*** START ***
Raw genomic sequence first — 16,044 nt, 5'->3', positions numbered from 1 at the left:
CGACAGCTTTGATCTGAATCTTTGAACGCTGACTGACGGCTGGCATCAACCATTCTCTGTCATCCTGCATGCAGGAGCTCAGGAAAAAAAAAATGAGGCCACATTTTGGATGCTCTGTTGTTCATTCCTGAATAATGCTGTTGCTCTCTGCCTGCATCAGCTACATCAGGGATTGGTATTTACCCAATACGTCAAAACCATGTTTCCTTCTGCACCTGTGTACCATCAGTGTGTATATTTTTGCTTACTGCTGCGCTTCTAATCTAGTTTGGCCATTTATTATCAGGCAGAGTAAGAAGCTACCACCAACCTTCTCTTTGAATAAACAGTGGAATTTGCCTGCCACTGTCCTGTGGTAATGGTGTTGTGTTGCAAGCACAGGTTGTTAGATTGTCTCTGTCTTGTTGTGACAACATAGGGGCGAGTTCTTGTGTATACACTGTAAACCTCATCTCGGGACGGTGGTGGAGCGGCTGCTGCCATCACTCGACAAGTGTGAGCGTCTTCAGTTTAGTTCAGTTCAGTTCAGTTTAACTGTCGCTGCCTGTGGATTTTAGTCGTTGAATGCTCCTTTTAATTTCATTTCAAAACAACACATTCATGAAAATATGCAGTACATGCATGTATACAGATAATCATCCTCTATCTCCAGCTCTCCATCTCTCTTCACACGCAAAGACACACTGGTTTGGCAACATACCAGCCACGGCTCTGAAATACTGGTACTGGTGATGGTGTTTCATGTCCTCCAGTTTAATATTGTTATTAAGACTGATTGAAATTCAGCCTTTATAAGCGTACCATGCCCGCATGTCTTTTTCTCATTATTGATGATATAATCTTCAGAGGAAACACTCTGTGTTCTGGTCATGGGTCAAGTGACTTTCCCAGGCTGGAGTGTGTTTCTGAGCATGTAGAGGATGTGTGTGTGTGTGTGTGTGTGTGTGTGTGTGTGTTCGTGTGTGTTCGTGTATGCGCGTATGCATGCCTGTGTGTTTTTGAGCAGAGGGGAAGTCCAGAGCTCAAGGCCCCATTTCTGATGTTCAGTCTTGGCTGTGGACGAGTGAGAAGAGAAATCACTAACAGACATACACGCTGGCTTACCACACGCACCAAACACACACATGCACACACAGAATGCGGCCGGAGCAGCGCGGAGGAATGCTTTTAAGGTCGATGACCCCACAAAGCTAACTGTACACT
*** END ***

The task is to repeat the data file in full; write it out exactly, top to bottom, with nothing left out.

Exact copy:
Raw genomic sequence first — 16,044 nt, 5'->3', positions numbered from 1 at the left:
CGACAGCTTTGATCTGAATCTTTGAACGCTGACTGACGGCTGGCATCAACCATTCTCTGTCATCCTGCATGCAGGAGCTCAGGAAAAAAAAAATGAGGCCACATTTTGGATGCTCTGTTGTTCATTCCTGAATAATGCTGTTGCTCTCTGCCTGCATCAGCTACATCAGGGATTGGTATTTACCCAATACGTCAAAACCATGTTTCCTTCTGCACCTGTGTACCATCAGTGTGTATATTTTTGCTTACTGCTGCGCTTCTAATCTAGTTTGGCCATTTATTATCAGGCAGAGTAAGAAGCTACCACCAACCTTCTCTTTGAATAAACAGTGGAATTTGCCTGCCACTGTCCTGTGGTAATGGTGTTGTGTTGCAAGCACAGGTTGTTAGATTGTCTCTGTCTTGTTGTGACAACATAGGGGCGAGTTCTTGTGTATACACTGTAAACCTCATCTCGGGACGGTGGTGGAGCGGCTGCTGCCATCACTCGACAAGTGTGAGCGTCTTCAGTTTAGTTCAGTTCAGTTCAGTTTAACTGTCGCTGCCTGTGGATTTTAGTCGTTGAATGCTCCTTTTAATTTCATTTCAAAACAACACATTCATGAAAATATGCAGTACATGCATGTATACAGATAATCATCCTCTATCTCCAGCTCTCCATCTCTCTTCACACGCAAAGACACACTGGTTTGGCAACATACCAGCCACGGCTCTGAAATACTGGTACTGGTGATGGTGTTTCATGTCCTCCAGTTTAATATTGTTATTAAGACTGATTGAAATTCAGCCTTTATAAGCGTACCATGCCCGCATGTCTTTTTCTCATTATTGATGATATAATCTTCAGAGGAAACACTCTGTGTTCTGGTCATGGGTCAAGTGACTTTCCCAGGCTGGAGTGTGTTTCTGAGCATGTAGAGGATGTGTGTGTGTGTGTGTGTGTGTGTGTGTGTGTGTTCGTGTGTGTTCGTGTATGCGCGTATGCATGCCTGTGTGTTTTTGAGCAGAGGGGAAGTCCAGAGCTCAAGGCCCCATTTCTGATGTTCAGTCTTGGCTGTGGACGAGTGAGAAGAGAAATCACTAACAGACATACACGCTGGCTTACCACACGCACCAAACACACACATGCACACACAGAATGCGGCCGGAGCAGCGCGGAGGAATGCTTTTAAGGTCGATGACCCCACAAAGCTAACTGTACACT